Friday, April 18, 2014

Auto Parts and the Mixed Blessing of Technology

I have to confess, I appreciate technology but sometimes view it with some degree of skepticism, at least in terms of how it's supposed to make our lives easier, and for that matter, better. I'm not even talking about smartphones and iPads, which I think are a double-edged swords. I am thinking about car repair, and of course there's a long drawn-out story involved.

If anyone has purchased a car in the past 10 years, you may have noticed that tire pressure monitoring sensors (TPMS) now come standard, I believe on all cars, but maybe just imports. My understanding is they stem from a problem with Ford Explorers, whereby low tire pressure problems somehow led to fatal accidents. You might have to check up on that one.

Whatever be the case, we first encountered TPMS on our road trip out west. We rented a Matrix and toward the end of the trip, we noticed a dashboard light went on and we had no clue what it meant. I hate when that happens. It turns out that it meant we had low tire pressure, and when we pulled into Kansas City, we discovered that we had a low tire pressure. It was actually a punctured tire that was slowly leaking. Needless to say, this complicated our trip, but we dealt with it, and from then on realized what it meant.

When we bought our current car, it too had the TPMS light, and for the most part, I think it's a cool thing. How often do we check our tire pressure? If you're like me, I'm guessing not much. This TPMS will give you a head's up when the pressure is low, and the mechanic can even measure it with a handheld computer, which is sort of cool.

The problem is that with all new technology comes more complications in our lives, and do we really need more complications in our lives? I don't, that's for sure. I was surprised when I went to put our snow tires on and they charged me an extra $8/tire to re-calibrate the sensors. Apparently they have to do this every time they change the tires, and believe me, when you're dropping $80 to put on snow tires (not buying, installing), you feel the pain of an extra $32. I complained and the guy over at Wilson Tire explained where the cost came from, but it's literally no sweat off their nose. All they do is plug in some wires and push some buttons. His reasoning is that they have to make-up the cost of the new equipment they had to purchase to deal with TPMS systems, but I felt like it was a scam. Bad PR in my opinion, and when I complained, he offered to not charge me for the TPMS stuff when I put the summer tires on. Fat chance I'll be going back to Wilson Tire, who for the record, have left me with a bad taste in my mouth a couple of times.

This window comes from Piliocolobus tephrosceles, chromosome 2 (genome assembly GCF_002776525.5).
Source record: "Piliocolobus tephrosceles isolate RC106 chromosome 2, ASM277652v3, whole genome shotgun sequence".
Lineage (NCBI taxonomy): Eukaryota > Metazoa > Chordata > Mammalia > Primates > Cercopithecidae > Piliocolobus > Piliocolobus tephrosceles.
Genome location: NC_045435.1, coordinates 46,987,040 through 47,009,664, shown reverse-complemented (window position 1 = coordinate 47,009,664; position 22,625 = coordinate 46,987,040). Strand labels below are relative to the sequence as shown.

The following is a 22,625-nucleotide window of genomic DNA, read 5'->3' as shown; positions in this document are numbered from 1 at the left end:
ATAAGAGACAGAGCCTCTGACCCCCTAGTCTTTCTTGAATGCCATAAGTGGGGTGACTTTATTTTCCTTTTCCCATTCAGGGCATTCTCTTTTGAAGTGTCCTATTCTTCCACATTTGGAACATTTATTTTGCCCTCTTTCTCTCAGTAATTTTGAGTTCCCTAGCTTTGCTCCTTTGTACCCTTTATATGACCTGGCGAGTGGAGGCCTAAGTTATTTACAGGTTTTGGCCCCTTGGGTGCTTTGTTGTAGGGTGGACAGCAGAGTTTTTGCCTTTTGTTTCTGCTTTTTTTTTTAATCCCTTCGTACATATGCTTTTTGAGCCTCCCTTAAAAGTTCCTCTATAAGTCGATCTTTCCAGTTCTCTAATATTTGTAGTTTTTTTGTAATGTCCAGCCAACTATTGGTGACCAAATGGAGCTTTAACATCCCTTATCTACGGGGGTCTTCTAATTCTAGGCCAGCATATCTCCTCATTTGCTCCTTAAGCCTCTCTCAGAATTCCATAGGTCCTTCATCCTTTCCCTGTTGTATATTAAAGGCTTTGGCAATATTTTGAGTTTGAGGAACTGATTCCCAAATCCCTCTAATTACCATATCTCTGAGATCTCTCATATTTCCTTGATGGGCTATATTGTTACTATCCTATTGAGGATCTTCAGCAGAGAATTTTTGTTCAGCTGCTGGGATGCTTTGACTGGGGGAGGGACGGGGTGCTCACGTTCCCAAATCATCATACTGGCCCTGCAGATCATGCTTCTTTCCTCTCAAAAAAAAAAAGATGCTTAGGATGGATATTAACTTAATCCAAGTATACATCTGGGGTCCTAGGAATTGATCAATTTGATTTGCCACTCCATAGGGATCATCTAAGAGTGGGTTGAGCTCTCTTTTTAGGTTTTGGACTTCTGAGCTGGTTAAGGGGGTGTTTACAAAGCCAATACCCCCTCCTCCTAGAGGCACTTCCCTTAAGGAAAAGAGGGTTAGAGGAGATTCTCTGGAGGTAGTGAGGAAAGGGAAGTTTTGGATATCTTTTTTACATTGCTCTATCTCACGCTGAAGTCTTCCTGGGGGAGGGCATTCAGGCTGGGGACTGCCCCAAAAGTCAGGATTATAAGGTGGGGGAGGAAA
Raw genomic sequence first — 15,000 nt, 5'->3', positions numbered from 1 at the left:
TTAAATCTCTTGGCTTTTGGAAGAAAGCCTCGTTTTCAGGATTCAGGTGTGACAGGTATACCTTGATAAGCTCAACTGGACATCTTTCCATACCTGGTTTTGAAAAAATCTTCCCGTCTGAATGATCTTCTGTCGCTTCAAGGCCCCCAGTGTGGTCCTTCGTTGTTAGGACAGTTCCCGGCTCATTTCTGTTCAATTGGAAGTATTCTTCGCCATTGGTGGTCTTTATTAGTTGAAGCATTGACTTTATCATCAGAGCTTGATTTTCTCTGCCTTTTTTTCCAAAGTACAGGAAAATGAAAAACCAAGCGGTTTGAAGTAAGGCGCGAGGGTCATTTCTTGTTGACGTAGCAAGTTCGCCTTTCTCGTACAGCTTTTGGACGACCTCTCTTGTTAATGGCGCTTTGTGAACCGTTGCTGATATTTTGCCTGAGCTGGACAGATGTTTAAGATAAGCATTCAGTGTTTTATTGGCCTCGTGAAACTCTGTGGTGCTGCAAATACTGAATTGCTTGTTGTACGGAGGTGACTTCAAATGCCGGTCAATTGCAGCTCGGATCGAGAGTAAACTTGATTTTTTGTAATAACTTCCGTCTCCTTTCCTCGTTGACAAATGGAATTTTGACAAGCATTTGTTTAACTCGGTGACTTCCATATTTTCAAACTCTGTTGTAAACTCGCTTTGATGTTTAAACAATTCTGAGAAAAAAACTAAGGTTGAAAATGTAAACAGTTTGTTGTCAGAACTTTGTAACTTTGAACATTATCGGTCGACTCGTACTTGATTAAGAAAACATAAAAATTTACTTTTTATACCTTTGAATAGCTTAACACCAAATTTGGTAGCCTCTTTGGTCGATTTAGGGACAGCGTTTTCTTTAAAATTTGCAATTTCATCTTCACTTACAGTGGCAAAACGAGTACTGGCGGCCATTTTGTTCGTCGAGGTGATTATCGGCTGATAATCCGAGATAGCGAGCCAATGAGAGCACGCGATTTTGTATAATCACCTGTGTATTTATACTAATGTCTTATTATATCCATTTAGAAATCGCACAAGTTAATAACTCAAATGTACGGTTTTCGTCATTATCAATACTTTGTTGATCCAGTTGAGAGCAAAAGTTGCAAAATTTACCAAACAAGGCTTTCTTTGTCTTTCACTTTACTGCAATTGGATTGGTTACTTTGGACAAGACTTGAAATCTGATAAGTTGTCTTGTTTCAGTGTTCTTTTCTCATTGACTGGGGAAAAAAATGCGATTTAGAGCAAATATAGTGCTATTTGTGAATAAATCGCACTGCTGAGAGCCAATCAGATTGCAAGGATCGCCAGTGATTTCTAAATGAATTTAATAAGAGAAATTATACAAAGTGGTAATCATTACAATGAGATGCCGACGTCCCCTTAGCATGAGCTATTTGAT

In all fairness, I think Interstate Tires charges the same thing, which kills me. You just can't beat the system, though our mechanic RM is cool and doesn't charge. I love that guy. On the subject of mechanics scamming you, I'd like to relay two incidences that in my opinion were nothing short of ridiculous. In Providence, I was having the oil changed and bought new windshield wipers. I asked the guy to put them on, and he charged me for 15 mins of labor. They usually charge about $75/hr, so you do the math. This happened again at Midas in W. Leb, the guy put an air filter in, without my consent, and charged me for labor. I asked him to take it out, and was spared the cost, but not everyone pays attention to these things. It's such a scam, and really gives mechanics a bad reputation. It really pays to have a mechanic you can trust, and I really trust Meunier Towing.

Anyway, in addition to the hassle of technology, it also has a finite life. At some point you have to replace all this stuff, and this was the case with our TPMS. When your tires are low, an exclamation point light goes on, but when the system has a problem, a "TPMS" light goes on. Apparently one of the sensors died and needed to be replaced. They are said to last about 5 years, and then the batteries die. How surprising, another occasion to spend your money.

I checked around and almost without fail, every place I talked to was asking over $65 for the sensor. The car was past warranty, but Shearer Honda offered to replace the thing for half price, which still came out to over $100. They have to remove the tire and rotate and balance it. Plus, Shearer is over in Rutland, which is a bear of a drive. I finally went online (Amazon) and found one for $29. I couldn't believe it, and shipping was $2. I ordered it and RM installed it when he put my snow tires in. He said nobody should charge that much for a sensor, and even when I called Gerrish, they quoted me $65. I was disappointed, to say the least.

Anyway, after RM installed the sensor, another one died, so I had to go through all this again, but I figured I was in no hurry. I ordered it, and RM put it in when he put in the summer tires. Now there are no "dummy lights" on the dash, which is A-okay with me.

Sometimes I think technology is so overrated, but that's because I'm old and boring.

Until the next time, thanks for reading, and thanks to WORK Wheels USA for the pic.


Bobby Ladson said...

While I can understand your skepticism, monitors such as these do help in preventing accidents, or by alerting you of unseen problems. Yeah, the costs of such technology can be off-putting, but I guess that's a good trade-off when you're taking about expenses on a previously undetected problem. Either way, having a car means the inevitable maintenance visits to the mechanic, so might as well accept these as tools to help you save money in the long run.
Bobby Ladson @

phredude said...

Hi Bob,

Thanks for stopping by and sharing your thoughts. Please don't get me wrong, I think the new technology is good and in particular I think this is a useful feature, it's just hard when you get surprised with extra costs. Either way, I can see the value of this and can appreciate it. Thanks again.